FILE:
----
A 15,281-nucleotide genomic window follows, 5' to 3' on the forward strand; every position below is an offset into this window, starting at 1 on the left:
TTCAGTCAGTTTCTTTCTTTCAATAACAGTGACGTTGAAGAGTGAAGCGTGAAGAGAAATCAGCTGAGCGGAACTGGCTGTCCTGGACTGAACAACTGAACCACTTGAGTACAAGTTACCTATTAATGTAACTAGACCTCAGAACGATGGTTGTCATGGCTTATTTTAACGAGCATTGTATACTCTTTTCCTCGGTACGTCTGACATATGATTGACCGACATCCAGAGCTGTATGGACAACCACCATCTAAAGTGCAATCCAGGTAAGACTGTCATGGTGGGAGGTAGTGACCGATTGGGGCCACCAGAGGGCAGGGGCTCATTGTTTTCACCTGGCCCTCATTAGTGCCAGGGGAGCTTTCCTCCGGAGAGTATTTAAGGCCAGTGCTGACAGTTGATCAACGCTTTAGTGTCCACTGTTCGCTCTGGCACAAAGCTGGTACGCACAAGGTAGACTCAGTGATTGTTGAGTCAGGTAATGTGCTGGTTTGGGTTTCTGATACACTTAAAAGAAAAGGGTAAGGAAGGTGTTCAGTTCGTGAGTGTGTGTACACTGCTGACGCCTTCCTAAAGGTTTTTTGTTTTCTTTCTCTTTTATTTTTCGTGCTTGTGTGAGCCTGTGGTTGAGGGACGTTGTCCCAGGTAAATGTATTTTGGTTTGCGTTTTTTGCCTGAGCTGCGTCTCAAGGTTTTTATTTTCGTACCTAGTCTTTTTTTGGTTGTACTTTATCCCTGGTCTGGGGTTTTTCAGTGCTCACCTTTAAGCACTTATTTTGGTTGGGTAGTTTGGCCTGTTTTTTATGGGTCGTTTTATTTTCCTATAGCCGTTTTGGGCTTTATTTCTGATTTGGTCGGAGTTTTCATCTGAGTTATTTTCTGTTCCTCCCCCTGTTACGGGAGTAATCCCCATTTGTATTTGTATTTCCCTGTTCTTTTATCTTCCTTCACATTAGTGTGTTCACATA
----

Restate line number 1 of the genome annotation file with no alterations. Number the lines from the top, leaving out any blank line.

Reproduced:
A 15,281-nucleotide genomic window follows, 5' to 3' on the forward strand; every position below is an offset into this window, starting at 1 on the left: